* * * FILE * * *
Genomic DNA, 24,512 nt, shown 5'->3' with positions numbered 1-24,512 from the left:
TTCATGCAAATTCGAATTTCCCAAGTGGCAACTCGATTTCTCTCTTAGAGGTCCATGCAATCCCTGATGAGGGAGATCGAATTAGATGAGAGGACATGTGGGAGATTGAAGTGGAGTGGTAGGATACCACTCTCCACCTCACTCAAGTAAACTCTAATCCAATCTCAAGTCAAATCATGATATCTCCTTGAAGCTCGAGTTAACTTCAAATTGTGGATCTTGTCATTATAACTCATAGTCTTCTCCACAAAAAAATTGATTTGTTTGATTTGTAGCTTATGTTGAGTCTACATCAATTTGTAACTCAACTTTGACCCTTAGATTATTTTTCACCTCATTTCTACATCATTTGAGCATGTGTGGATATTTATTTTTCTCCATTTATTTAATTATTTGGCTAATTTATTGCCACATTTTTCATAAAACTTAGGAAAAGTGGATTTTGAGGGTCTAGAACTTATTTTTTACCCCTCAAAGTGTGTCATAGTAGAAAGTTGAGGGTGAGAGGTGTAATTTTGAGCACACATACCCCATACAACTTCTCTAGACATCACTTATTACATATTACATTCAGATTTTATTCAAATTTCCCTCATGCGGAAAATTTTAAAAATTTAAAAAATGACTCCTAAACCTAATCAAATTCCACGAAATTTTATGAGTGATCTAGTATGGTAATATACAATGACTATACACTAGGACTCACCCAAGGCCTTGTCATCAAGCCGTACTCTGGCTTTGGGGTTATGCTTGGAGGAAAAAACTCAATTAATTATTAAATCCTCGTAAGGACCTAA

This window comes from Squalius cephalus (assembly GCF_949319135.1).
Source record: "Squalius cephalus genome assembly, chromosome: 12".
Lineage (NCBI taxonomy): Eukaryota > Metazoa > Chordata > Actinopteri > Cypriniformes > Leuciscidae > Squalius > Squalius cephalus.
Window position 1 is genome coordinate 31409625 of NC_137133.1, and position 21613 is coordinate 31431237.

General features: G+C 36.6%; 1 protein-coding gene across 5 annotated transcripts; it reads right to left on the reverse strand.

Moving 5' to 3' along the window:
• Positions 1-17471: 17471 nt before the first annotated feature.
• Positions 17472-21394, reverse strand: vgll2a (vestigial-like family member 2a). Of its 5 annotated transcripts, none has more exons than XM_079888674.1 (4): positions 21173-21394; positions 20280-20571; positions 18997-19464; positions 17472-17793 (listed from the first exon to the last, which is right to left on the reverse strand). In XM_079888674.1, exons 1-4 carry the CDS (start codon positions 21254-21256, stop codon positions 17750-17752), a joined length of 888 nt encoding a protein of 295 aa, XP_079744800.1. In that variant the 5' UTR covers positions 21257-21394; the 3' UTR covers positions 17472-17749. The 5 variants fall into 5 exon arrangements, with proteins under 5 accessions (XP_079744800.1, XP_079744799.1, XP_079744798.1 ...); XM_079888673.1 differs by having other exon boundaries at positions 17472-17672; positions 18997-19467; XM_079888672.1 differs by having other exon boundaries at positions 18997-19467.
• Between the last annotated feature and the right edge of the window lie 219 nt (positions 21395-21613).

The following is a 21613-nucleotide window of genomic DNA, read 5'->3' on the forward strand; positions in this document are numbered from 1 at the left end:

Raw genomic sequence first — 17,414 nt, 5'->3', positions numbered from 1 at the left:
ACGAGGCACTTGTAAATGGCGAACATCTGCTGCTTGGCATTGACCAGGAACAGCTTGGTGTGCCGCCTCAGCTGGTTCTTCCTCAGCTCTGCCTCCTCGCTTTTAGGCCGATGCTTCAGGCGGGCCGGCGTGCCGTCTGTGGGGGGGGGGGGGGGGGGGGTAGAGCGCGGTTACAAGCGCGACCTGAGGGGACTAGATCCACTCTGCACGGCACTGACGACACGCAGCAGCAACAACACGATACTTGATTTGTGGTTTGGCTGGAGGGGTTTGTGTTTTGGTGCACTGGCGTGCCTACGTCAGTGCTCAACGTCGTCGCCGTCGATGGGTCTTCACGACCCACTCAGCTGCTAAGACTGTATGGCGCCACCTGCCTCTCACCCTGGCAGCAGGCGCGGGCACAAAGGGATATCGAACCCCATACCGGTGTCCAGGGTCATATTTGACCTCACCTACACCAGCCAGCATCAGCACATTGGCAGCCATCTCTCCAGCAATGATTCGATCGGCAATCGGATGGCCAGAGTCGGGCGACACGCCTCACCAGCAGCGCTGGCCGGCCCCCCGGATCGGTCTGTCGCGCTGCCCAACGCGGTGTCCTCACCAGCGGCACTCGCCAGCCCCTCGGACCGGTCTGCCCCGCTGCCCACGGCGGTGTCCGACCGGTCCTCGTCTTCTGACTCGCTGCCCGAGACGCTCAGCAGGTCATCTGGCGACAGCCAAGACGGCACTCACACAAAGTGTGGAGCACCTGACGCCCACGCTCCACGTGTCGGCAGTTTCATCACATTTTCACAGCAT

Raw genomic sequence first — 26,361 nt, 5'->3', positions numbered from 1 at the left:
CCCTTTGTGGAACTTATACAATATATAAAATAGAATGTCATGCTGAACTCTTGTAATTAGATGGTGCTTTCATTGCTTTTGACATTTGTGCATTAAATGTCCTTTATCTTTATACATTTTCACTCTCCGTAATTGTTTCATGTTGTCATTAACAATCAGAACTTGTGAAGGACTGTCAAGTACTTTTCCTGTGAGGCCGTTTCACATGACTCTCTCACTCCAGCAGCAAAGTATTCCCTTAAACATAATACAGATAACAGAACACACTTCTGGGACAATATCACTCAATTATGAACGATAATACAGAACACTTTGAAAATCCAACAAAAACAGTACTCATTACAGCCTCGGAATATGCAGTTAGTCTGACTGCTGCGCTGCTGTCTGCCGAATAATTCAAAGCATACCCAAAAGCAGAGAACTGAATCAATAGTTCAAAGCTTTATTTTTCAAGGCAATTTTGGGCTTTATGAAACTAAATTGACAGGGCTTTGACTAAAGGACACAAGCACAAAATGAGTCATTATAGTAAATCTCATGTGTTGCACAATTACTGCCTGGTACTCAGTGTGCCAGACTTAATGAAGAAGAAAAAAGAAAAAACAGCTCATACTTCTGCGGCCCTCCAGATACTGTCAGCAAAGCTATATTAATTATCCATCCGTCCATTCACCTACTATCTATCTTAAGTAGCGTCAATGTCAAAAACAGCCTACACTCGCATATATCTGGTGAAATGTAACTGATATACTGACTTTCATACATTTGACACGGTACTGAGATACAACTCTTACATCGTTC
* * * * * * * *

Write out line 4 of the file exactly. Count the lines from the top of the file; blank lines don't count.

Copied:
Source record: "Squalius cephalus genome assembly, chromosome: 12".